Since its increased presence within academic discourse in the 21st Century, a number of teaching methods have been devised to integrate the study of Ecomusicology into school learning environments. Daniel J. Shevock, an academic of musicology whom has written extensively on Ecomusicological theory,has designed and taught a variety of lessons concerning ideas and practices of Ecomusicology which can be applied to primary/highschool learning environments.
Shevock has outlined a series of possible practice-based learning activities focused on informing students about environmental concerns central to the study of Ecomusicology. This includes tasks which involve the creation of songs or poems inspired by the natural environment or other social concerns about sustainability and the health of ecologies.Shevock has also devised a range of theoretical tasks which include listening to and discussing the conceptual and structural elements of nature-focused music.
As a field of study which encompasses more than one area of interest, both Allen and Shevock have discussed the potential advantages that studies of Ecomusicology might have in extending an understanding of other subject areas taught within schools.For example, the teaching of some of Ecomusicology’s research methods and findings within the study of ecologies, may be useful in expanding students’ comprehension of some ideas taught within the subject of Biology.
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Cultural ecology is the study of human adaptations to social and physical environments. Human adaptation refers to both biological and cultural processes that enable a population to survive and reproduce within a given or changing environment. This may be carried out diachronically, or synchronically. The central argument is that the natural environment, in small scale or subsistence societies dependent in part upon it, is a major contributor to social organization and other human institutions. In the academic realm, when combined with study of political economy, the study of economies as polities, it becomes political ecology, another academic subfield. It also helps interrogate historical events like the Easter Island Syndrome.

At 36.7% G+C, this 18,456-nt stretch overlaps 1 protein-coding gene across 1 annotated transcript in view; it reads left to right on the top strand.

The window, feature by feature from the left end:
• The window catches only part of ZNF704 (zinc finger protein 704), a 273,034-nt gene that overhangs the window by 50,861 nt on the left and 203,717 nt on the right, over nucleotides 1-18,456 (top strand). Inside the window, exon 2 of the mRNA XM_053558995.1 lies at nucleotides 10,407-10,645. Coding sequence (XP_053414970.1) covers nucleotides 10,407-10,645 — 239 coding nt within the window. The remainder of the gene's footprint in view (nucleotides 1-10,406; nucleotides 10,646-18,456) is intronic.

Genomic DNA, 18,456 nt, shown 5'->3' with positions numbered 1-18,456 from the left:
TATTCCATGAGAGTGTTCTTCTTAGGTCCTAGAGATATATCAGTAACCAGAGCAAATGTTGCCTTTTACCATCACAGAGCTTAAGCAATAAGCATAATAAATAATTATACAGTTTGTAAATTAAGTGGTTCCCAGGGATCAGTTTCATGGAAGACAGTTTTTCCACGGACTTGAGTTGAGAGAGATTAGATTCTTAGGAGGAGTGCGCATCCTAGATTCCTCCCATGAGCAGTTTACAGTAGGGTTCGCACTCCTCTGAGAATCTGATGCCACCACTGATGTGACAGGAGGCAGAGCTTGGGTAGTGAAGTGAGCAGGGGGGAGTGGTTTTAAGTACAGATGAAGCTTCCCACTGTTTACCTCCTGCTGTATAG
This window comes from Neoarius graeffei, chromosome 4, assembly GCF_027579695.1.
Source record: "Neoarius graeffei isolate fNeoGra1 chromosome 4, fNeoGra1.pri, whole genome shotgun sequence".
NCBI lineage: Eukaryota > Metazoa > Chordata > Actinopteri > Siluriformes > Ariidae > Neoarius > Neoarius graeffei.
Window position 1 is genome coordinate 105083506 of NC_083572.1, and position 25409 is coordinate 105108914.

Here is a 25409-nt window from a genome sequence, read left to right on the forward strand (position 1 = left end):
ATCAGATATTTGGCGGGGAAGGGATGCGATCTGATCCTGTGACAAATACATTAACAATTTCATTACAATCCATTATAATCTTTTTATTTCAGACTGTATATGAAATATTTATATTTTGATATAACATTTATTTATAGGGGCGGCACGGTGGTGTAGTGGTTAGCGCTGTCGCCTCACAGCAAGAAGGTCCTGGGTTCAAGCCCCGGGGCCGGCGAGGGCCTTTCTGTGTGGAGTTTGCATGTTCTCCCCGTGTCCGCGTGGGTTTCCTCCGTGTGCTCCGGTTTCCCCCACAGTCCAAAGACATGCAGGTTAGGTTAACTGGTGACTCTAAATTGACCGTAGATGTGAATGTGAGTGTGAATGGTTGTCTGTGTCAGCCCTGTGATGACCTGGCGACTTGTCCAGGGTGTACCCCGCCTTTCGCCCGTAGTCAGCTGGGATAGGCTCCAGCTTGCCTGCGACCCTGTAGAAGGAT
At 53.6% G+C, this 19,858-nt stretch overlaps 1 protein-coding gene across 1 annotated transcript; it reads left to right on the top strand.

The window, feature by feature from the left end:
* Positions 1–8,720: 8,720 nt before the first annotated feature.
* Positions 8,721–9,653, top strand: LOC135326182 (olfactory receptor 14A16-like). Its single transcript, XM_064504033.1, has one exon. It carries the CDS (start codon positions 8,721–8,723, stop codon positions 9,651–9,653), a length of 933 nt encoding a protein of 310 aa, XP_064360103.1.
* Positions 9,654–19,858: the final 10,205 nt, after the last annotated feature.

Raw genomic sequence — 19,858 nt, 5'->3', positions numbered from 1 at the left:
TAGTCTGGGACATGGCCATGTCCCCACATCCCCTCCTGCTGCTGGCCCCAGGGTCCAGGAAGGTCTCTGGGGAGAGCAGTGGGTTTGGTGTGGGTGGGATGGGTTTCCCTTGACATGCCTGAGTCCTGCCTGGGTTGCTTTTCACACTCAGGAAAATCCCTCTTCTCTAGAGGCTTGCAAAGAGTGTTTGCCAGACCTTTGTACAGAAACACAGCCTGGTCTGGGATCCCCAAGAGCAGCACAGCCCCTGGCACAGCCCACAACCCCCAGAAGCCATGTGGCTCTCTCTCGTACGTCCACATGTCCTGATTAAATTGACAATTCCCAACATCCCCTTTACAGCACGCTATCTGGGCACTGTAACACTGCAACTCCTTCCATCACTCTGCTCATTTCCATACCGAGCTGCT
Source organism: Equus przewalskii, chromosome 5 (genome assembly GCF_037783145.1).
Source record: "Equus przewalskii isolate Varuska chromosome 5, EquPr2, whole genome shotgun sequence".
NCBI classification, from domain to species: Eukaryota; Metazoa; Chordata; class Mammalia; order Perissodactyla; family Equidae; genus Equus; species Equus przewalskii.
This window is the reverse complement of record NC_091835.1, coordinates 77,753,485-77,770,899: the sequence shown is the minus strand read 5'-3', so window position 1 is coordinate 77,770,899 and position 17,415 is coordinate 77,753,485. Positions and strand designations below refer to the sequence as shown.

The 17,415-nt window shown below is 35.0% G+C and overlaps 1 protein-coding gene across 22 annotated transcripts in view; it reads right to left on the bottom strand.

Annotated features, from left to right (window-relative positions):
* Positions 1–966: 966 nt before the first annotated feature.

A soundscape is the acoustic environment as perceived by humans, in context. The term was originally coined by Michael Southworth, and popularised by R. Murray Schafer. There is a varied history of the use of soundscape depending on discipline, ranging from urban design to wildlife ecology to computer science. An important distinction is to separate soundscape from the broader acoustic environment. The acoustic environment is the combination of all the acoustic resources, natural and artificial, within a given area as modified by the environment. The International Organization for Standardization (ISO) standardized these definitions in 2014.(ISO 12913-1:2014)
Natural sounds are any sounds produced by non-human organisms as well as those generated by natural, non-biological sources within their normal soundscapes. It is a category whose definition is open for discussion. Natural sounds create an acoustic space.